Is Policymaking related to our lives?
Decoding Public Policy with Sakshi Parihar
- What is public policy or policymaking?
Let’s start with policy: When you are in school, the teacher tells you that you need to have 80% minimum class attendance to give the final exam. Thus, the minimum 80% attendance is a policy. When you grow older and get a job, every institution has a leave policy – 12 days casual, 30 days annual, and so on. However when policymaking occurs at the public level, then it impacts not just individuals but the entire society. For example, according to the reservation policy in India, 50% of seats in educational institutions and government jobs are reserved for people from specific communities. Thus, public policy means policies that are designed by the Government to be implemented by institutions and individuals to ensure their welfare and attain socio-economic objectives.
- How does it affect an individual’s, life government, and private sector?
Public policy is all-encompassing and omnipresent. To go with the above example, during covid times, the attendance criteria for many educational institutions were relaxed. This was done because for many students it was not possible initially to get access to a laptop or a smartphone and an internet connection. Even when they did get the connection, it was weak and unable to sustain video calls for multiple hours on a daily. If a family member suffered from covid, then the day-to-day life of all members was affected. Thus, this relaxation in attendance policy helped students sustain their education through this difficult period.
- How does a policy get formulated?
A policy is formulated based on ideas put forth by bureaucrats or due to changes in external circumstances. Policy is ever-evolving and not static. The Companies Act, 2013; regulations issued by SEBI, and continuous updation thereof ensure that processes, frameworks, and monitoring mechanisms are in place to uphold corporate governance in alignment with global standards.
- What are the challenges faced in the process of policy formulation?
The first is that the people who are driving policy formulation may not have technical expertise in the subject matter or have other constraints. Hence, it is sometimes difficult to understand the intent and nuances of the policymaker. Second, the policy may not be designed keeping in mind the constraints and ultimate needs of stakeholders. Sometimes, the design is good, but the implementation is either haphazard or not done at all and hence the policy remains just on paper. Third, there is usually a trade-off in policy making. For example – Subsidies to farmers for electricity may be good from a rural development perspective, but some may argue it creates incentives to misuse electricity and is not fiscally prudent in the long run.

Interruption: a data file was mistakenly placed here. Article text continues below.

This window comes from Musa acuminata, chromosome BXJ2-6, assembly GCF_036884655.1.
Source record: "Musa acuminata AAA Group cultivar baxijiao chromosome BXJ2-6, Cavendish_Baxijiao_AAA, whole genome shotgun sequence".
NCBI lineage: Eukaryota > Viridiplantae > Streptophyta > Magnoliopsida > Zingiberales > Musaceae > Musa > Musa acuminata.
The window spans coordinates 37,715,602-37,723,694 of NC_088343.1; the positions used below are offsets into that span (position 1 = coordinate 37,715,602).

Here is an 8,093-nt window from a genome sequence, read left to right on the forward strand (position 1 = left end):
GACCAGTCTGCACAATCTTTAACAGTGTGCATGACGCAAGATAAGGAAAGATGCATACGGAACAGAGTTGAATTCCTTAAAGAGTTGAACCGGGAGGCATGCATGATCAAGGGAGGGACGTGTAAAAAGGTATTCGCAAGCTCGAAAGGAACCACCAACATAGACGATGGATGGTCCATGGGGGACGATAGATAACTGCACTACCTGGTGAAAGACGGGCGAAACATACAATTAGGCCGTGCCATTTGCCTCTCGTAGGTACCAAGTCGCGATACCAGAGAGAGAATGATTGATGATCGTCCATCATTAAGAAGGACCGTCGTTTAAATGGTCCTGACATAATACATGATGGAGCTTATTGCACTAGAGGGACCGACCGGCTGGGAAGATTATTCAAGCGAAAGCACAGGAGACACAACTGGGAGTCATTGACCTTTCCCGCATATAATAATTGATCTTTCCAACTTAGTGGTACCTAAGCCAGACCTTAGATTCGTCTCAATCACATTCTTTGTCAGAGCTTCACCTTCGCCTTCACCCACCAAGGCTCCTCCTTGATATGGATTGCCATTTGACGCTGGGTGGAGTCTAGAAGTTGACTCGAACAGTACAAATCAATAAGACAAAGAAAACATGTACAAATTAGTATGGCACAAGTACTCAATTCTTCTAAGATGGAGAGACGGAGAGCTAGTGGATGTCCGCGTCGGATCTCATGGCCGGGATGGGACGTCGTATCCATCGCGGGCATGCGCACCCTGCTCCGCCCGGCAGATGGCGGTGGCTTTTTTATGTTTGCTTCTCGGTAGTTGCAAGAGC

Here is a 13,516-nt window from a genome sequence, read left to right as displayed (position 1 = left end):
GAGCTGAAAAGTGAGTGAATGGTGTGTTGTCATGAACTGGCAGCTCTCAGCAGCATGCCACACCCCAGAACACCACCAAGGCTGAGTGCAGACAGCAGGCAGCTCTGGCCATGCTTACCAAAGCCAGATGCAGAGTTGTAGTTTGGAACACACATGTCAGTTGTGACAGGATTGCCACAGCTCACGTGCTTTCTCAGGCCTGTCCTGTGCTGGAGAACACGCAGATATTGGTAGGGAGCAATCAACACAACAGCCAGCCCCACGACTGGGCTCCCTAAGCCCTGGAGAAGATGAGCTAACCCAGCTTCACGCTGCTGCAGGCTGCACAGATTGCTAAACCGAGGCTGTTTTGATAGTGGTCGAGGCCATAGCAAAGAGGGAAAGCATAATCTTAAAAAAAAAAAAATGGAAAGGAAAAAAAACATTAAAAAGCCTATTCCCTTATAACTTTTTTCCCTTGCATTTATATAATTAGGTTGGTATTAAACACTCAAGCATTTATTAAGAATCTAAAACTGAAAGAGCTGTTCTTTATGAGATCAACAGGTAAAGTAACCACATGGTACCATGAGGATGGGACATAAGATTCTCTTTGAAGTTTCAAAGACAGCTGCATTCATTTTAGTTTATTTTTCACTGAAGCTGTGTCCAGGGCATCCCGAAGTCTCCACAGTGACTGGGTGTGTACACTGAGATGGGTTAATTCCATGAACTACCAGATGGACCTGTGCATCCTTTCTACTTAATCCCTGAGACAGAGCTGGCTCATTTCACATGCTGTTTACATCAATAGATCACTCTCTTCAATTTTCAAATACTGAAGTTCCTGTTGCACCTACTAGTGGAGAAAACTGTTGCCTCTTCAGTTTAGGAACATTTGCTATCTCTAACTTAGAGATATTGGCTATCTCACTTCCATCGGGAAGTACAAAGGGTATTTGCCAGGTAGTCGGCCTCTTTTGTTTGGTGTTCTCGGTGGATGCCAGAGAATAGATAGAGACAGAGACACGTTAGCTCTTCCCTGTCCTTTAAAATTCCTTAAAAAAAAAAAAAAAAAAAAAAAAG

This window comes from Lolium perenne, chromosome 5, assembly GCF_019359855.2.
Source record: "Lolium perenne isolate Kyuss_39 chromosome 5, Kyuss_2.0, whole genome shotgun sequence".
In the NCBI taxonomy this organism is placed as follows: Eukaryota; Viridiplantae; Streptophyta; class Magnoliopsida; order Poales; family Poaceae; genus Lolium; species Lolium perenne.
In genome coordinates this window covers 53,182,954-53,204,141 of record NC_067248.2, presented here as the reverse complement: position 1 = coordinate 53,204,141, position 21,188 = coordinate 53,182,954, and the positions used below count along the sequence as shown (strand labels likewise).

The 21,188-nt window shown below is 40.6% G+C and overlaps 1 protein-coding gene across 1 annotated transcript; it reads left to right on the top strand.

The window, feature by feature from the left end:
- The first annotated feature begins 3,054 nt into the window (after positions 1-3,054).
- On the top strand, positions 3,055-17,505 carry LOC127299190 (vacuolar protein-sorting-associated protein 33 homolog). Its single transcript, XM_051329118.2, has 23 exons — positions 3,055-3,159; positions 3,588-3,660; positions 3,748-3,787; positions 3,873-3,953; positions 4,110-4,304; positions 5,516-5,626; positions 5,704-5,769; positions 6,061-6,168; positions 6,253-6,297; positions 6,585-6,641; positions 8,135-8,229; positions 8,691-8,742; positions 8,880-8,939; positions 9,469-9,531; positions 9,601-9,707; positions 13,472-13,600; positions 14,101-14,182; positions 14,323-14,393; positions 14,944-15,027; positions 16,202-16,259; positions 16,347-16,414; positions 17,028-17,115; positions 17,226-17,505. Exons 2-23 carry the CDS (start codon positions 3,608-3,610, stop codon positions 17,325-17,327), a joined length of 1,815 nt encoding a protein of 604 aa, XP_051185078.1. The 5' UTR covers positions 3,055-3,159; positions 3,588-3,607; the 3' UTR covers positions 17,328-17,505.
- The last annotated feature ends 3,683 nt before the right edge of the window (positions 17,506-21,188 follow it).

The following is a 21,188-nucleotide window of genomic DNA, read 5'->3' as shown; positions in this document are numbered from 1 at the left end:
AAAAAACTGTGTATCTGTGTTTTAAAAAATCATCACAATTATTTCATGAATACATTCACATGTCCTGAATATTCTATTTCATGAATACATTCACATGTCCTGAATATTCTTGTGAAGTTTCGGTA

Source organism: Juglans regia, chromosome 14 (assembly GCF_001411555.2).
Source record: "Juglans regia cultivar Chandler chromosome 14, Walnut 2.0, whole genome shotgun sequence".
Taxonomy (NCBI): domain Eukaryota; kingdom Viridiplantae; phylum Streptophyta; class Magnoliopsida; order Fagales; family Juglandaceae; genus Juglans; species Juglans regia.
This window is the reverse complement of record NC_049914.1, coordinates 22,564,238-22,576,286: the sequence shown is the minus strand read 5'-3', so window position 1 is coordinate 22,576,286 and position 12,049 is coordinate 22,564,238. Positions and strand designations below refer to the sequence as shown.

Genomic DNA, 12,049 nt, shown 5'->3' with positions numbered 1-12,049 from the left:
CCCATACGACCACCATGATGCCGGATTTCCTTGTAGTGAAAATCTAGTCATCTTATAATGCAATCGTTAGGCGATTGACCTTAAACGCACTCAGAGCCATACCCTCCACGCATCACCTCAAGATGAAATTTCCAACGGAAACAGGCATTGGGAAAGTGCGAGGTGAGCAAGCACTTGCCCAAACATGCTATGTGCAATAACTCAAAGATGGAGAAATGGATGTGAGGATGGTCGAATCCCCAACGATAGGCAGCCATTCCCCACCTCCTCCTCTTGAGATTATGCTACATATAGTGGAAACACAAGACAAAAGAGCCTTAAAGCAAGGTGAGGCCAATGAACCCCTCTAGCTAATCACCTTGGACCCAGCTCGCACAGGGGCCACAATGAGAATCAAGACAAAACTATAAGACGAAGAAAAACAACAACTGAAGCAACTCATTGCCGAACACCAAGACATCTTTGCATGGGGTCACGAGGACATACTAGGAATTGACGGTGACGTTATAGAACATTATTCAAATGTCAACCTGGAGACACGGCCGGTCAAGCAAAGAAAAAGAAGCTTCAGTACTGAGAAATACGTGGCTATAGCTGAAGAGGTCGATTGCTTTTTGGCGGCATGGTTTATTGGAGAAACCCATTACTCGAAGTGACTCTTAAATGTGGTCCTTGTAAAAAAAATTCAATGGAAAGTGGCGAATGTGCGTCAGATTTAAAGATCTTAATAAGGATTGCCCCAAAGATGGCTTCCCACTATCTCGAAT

- Emerging markets such as India are now shifting the focus to evidence-based policymaking what are your views regarding this?
Evidence-based policymaking addresses the two issues raised above. If before implementing the policy, the policymaker has access to data, conducts RCTs, and analyses which of the different options could be implemented in the right manner with maximum impact, then more policies could be implemented correctly.
- If we want to make this research exercise more impactful for the people what would be your recommendations to the government?
I do not want to recommend anything to the government 😉 but I think there are a few things that can help. First and foremost is, hiring. Earlier, government organizations were reluctant to hire technical experts but these days that scenario is changing and the Government is actively looking for consultants and even lateral entry at higher levels. Second, is the training of existing officers because consultants may come and go, but the Government officers will always be present and have a positive influence on long-term policymaking. Thirdly, using evidence-based policymaking. Many times, policy decisions are taken hastily and hence the whole exercise of research may seem time-consuming and redundant, but should not be sidestepped.
- The last question is, who can explore this area as a part of their career?
The answer is everyone. Talking specifically about the Harris School of Public Policy, we have a very different approach to public policy. We believe that engineers, doctors, lawyers, artists, people working in the corporate sector, people working in the government, people working in the non-government organizations, as well as people working in the performing arts can all be a part of it. Public policy is not optional. You may choose to be unaware, you may choose to be not a part of it but when it affects you, everything else will fade in comparison. Any policy decision that is taken impacts you directly or indirectly, and therefore it is always advisable to be part of the policy-making process so that you can eventually nudge policy in the right direction.
*The views/opinions expressed in the above article exclusively belong to the writer. Tatvita may have different opinions on the subject.*
About the Expert
Sakshi is a central banker turned international educator. Her educational journey spans science, business, and the liberal arts; and her professional journey is across Government, private, and international organizations. This unique combination makes it easy for her to connect with a diverse audience and create long-lasting synergy for the multiple stakeholders she works with across Asia, Europe, Oceania & Canada. She is currently Assistant Director of Programs, International Partnerships & Executive Education at the Harris School of Public Policy, University of Chicago.
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